Surgical techniques already exist that would allow doctors to transplant faces from one person to another, but no one has yet dared to do it. At first, this would be done for patients whose faces have been disfigured by cancer, burns or accidents, but it?s likely that in the future, it would be used by people who simply want to look better or look like someone else.
It's difficult to reconstruct a patient's face, because it needs to be able to move in order to convey expressions and feelings. Especially in badly-burned patients, skin grafts cause the face to have a mask-like quality. But transplants would involve muscle and nerves as well as skin, so the resulting face could move normally.
A face transplant would give the patient new lips, chin, ears, nose, skin and bone from a recently deceased person. Blood vessels, arteries and veins would also be taken from the donor's face. The recipient would have to have their own face, facial muscles, skin and subcutaneous fat removed. One problem is getting faces to transplant. Plastic surgeon Peter Butler says that "while people would, in general, accept a face transplant if they required it, they would actually not be willing to donate."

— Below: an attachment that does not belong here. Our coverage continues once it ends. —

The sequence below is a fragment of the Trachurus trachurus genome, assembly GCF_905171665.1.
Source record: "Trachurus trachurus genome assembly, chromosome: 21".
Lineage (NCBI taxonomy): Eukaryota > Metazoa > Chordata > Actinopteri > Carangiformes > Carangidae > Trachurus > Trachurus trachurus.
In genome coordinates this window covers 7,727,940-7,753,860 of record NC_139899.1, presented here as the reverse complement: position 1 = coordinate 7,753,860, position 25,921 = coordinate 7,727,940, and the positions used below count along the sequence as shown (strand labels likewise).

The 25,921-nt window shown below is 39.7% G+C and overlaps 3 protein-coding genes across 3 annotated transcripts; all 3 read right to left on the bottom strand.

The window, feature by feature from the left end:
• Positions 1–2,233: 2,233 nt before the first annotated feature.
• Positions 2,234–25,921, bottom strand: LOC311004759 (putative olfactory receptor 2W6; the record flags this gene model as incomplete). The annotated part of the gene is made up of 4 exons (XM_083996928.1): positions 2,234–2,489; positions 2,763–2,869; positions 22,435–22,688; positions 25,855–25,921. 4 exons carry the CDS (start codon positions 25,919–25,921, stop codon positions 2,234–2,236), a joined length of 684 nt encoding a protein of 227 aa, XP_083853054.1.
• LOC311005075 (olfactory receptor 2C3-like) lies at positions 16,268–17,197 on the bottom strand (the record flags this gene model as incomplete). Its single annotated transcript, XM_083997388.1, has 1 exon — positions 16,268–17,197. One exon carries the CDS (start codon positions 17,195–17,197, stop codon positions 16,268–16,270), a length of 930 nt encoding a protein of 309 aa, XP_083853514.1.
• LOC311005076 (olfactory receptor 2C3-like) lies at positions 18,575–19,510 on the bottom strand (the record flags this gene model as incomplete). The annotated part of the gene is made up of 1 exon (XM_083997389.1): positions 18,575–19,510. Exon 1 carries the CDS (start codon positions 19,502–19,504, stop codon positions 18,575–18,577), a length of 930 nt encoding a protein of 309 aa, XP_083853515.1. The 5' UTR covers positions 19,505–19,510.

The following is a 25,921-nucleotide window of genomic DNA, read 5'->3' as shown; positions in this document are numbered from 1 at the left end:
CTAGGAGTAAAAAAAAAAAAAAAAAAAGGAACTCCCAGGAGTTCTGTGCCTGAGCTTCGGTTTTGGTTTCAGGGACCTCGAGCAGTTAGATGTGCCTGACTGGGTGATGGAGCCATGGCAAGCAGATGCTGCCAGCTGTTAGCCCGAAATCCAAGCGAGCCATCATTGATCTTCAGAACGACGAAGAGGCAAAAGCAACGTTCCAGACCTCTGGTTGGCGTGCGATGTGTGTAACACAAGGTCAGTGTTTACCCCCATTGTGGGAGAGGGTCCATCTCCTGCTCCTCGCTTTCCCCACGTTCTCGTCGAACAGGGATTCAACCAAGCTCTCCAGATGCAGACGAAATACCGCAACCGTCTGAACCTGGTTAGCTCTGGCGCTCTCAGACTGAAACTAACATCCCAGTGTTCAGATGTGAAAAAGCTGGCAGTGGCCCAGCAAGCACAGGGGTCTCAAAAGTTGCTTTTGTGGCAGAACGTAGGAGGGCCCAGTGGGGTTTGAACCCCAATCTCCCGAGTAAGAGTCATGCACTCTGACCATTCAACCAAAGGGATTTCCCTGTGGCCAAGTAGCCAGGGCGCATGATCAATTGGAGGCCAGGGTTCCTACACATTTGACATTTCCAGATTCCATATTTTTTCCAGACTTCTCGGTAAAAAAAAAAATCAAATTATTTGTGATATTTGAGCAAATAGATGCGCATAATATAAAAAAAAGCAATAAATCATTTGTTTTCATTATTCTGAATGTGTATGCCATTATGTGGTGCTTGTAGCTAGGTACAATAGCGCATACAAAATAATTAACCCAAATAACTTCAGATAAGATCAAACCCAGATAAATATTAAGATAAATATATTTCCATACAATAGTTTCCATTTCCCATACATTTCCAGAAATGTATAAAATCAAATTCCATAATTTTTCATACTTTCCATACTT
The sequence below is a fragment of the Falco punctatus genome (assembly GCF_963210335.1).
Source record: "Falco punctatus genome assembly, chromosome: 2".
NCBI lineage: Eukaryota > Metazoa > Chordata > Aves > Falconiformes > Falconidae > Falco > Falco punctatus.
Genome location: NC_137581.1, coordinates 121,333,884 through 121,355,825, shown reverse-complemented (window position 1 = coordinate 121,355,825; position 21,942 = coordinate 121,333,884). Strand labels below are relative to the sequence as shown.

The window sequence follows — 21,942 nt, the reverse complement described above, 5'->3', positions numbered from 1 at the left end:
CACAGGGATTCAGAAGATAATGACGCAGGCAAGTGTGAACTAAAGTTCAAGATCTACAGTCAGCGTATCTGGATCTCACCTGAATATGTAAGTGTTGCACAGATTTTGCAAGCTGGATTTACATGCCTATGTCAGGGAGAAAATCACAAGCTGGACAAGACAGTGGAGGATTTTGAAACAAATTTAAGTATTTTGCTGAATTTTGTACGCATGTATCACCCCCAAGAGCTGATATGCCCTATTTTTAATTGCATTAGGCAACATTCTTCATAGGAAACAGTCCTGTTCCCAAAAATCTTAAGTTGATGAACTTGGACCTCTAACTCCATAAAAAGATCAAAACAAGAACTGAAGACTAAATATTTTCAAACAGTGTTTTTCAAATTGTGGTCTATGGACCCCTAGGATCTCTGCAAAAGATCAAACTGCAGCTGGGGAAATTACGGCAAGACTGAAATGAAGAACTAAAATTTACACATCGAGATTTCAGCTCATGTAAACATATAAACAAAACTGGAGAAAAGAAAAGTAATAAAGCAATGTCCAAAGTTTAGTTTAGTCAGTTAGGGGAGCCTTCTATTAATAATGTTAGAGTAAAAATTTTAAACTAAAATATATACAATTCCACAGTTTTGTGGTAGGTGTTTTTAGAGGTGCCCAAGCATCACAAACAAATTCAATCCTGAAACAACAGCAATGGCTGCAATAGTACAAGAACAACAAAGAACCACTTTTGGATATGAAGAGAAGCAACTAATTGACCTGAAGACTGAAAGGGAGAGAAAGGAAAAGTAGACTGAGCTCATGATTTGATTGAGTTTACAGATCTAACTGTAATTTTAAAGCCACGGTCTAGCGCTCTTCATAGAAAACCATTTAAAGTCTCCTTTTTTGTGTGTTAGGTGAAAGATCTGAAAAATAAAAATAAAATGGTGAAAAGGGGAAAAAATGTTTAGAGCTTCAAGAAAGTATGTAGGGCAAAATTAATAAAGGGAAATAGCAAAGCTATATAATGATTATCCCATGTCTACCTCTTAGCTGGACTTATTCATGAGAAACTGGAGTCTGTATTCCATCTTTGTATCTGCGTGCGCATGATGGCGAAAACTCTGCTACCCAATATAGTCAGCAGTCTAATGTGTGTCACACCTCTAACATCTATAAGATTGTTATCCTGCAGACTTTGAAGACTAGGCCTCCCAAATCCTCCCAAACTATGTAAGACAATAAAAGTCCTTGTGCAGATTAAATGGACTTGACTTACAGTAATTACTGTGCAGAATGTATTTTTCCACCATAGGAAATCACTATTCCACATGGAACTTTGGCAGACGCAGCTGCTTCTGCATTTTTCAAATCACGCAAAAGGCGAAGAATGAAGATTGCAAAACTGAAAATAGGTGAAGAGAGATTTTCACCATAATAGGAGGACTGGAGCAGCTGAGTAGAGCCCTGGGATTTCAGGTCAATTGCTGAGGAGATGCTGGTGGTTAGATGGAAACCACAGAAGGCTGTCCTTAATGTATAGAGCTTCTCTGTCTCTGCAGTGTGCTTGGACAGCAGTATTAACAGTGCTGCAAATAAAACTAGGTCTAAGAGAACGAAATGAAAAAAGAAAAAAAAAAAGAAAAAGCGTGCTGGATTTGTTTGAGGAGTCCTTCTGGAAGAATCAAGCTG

Christine Piff, of ?Let's Face It,? a support group for people who are facially disfigured, says she?s not sure she?d want a face transplant. "There's a hesitancy on my part, thinking that I would be wearing another face that didn't belong to me.?
Psychologist Aric Sigman says, "What we don't know is what happens when they wake up with someone else's face."
You may be happy with your face but want to change your body in order to become a more spiritual being. Joseph Chilton Pearce shows how to do it in ?The Biology of Transcendence,? click here.
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